W.Va. governor tells unhappy Va. voters to join his state

From left: Jerry Falwell Jr., President of Liberty University, and Jim Justice, Governor of West Virginia, answer questions at a press conference at Blue Ridge Community and Technical College on Tuesday, Jan. 28, 2020 in Martinsburg, W.Va. (Ron Agnir/The Journal via AP)

OAN Newsroom
UPDATED 1:20 PM PT — Wednesday, January 29, 2020

The governor of West Virginia is encouraging residents who are unhappy with Virginia’s “new liberal government” to join his state. On Tuesday, Republican Governor Jim Justice held a press conference to remind Virginians of a decades old resolution that would allow them to secede into West Virginia.

“If there’s people, businesses or counties that are discontent, we want the world to know just how welcoming West Virginia is,” stated Justice.

The suggestion came after Virginia’s Democrat led state House passed restrictive gun control measures and vowed to loosen restrictions on abortion laws.

The move prompted backlash across the state. Earlier this month, thousands of protesters gathered at the capitol building in an attempt to protect their Second Amendment rights.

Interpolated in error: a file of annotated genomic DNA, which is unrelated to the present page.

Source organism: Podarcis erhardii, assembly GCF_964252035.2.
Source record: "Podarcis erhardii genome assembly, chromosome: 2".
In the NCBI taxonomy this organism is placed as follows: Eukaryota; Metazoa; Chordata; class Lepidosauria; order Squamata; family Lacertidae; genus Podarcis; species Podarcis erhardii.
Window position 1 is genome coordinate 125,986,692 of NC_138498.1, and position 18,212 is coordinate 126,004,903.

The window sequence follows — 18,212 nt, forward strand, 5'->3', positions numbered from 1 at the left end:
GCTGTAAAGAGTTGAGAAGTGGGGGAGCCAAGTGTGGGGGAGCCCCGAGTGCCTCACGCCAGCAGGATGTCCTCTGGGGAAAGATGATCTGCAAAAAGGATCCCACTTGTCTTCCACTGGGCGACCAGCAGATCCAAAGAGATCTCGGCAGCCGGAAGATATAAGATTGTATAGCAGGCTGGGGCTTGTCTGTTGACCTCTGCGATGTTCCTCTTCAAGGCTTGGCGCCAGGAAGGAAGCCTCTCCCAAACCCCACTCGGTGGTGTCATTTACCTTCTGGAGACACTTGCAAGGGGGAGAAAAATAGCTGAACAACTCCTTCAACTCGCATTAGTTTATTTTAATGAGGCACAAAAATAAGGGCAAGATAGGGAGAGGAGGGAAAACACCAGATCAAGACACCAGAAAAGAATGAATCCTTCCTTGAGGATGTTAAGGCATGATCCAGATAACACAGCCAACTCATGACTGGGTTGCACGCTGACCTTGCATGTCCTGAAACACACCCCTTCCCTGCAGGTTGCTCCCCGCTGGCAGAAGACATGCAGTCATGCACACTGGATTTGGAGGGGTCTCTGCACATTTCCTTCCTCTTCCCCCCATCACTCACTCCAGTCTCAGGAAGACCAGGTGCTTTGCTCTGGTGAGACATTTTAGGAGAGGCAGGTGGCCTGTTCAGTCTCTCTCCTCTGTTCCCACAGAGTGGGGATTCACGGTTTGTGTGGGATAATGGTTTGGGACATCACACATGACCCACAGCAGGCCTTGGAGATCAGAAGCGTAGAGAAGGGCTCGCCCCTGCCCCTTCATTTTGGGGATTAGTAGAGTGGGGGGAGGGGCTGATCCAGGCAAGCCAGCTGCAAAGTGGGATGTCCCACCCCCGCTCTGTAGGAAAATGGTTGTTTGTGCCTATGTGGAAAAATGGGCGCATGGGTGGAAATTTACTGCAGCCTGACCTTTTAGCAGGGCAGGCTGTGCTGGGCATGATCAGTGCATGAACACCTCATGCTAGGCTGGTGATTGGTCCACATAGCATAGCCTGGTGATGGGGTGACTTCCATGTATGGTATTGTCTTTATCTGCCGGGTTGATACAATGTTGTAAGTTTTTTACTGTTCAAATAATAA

From left: Jerry Falwell Jr., President of Liberty University, and Jim Justice, Governor of West Virginia, answer questions at a press conference at Blue Ridge Community and Technical College on Tuesday, Jan. 28, 2020 in Martinsburg, W.Va. (Ron Agnir/The Journal via AP)

Liberty University President Jerry Falwell Jr. harshly criticized the Democrat majority in Richmond.

“What’s happening in Virginia right now is a tragedy in the making. Democratic leaders in Richmond, through their elitism and radicalism, have left a nearly unrecognizable state in their wake. They’re using their power to strip away the God-given rights held by every person in the state, despite their protections under the U.S. Constitution.”

– Jerry Falwell Jr., President of Liberty University

Both Falwell and Justice have acknowledged that the invitation is a long shot. The resolution will allegedly require petitions and a referendum before it can be sent to Virginia’s General Assembly. Democrat Governor Ralph Northam would then have to sign off on counties leaving his state.